France - US

French rail company challenged over Nazi deportation in US rail bid

French President François Hollande inaugurates a Holocaust memorial at the rail depot at Drancy in 2012
French President François Hollande inaugurates a Holocaust memorial at the rail depot at Drancy in 2012 Reuters/Philippe Wojazer

Politicians in the US state of Maryland are trying to block a subsidiary of the French national railway network, the SNCF, from bidding for a new rail contract unless the company pays reparations to Holocaust victims.


The bill would prevent the company, Keolis, from winning the 35-year, six-billion-dollar (4.4-billion-euro) light-rail project, known as the Purple Line, unless its parent company pays reparations to Holocaust victims who were shipped out of France during World War II.

Historians estimate that some 76,000 Jews and other Nazi prisoners were sent to the French-German border on SNCF trains on their way to concentration camps.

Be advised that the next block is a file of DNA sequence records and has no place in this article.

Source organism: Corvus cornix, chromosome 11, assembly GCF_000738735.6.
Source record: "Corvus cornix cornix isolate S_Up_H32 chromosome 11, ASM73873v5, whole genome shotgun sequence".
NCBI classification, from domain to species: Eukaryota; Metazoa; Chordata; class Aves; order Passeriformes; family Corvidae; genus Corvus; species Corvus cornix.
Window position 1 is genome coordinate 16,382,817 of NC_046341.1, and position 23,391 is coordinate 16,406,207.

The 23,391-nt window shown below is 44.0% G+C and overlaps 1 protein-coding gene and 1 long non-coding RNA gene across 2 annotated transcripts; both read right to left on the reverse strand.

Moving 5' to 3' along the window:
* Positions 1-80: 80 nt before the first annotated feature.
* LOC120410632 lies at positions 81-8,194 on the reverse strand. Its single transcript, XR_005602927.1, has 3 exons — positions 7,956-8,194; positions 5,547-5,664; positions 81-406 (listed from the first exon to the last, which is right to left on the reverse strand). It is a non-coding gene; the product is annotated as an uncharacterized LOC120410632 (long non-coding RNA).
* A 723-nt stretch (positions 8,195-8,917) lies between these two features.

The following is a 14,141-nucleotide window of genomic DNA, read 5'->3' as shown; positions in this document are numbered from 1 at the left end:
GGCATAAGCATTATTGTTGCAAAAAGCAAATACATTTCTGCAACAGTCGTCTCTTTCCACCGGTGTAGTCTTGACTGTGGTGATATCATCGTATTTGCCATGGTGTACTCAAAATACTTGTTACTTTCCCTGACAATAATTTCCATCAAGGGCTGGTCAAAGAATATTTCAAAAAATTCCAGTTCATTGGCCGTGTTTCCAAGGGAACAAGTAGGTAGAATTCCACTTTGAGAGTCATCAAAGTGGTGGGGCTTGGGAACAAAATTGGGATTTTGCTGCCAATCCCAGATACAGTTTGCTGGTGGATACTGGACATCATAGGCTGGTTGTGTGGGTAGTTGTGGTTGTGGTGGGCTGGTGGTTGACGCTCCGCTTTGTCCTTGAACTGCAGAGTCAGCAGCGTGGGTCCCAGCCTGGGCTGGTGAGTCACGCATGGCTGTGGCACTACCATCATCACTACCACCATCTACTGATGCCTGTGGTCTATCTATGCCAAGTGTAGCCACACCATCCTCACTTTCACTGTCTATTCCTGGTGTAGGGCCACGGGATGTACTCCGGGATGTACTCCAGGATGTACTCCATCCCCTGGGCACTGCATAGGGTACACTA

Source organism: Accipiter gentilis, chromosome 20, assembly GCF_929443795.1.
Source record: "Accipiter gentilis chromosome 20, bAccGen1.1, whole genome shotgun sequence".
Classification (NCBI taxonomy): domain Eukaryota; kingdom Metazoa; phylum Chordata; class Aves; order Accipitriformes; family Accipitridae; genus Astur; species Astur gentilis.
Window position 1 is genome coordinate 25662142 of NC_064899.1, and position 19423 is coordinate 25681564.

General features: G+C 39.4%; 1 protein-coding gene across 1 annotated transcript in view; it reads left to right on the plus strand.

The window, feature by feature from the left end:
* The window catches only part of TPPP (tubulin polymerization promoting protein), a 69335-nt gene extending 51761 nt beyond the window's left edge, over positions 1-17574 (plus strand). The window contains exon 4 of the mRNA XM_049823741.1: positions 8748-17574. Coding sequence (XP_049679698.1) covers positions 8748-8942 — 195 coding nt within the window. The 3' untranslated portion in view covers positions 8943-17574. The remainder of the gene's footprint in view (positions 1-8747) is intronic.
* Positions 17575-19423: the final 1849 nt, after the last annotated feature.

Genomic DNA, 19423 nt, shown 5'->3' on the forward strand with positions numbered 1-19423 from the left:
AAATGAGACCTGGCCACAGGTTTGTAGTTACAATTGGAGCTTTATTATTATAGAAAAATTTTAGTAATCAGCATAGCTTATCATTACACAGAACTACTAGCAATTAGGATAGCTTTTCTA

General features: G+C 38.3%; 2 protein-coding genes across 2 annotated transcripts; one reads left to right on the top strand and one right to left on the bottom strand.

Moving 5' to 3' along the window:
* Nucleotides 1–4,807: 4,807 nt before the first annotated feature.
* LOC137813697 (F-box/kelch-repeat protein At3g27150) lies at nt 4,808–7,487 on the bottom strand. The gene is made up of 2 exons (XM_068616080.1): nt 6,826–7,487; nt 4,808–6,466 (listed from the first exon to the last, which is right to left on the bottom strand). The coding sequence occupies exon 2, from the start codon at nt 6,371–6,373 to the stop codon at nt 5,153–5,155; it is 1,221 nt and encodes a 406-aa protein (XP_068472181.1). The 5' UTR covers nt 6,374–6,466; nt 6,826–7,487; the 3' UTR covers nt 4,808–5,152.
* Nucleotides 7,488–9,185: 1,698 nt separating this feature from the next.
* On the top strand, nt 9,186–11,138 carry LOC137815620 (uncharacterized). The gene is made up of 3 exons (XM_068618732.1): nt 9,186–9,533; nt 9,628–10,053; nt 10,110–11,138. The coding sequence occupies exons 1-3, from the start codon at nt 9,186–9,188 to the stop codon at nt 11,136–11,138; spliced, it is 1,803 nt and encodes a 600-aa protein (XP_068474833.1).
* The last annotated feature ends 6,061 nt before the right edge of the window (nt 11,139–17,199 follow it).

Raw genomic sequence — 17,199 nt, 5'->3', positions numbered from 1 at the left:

Leon Bretholz, a Holocaust survivor who escaped from an Auschwitz-bound train, launched a petition against the SNCF and gained backing from two Democrat members of the Senate in Maryland, where he now lives.

In a communique, Bretholz said that the SNCF was "paid by the Nazis per head ... to transport innocent victims across France and ultimately toward death camps".

"It is time for the SNCF to be held accountable for its active role in the Holocaust... they must pay reparations to the survivors and their families," he said.

The bill's main sponsor, Senator Joan Carter Conway, accused the SNCF of insulting victims by refusing to take responsibility for its war-time action.

SNCF America president Alain Leray said the state-owned company has already disclosed its “tragic World War II past” in 2011 and said he may argue tha the bill would be “discriminatory” against SNCF if it is written specifically to target one company.

According to French law, only the government can pay reparations for Holocaust deportations, he said, adding that the French state has paid more than four billion euros in reparations to Holocaust victims.

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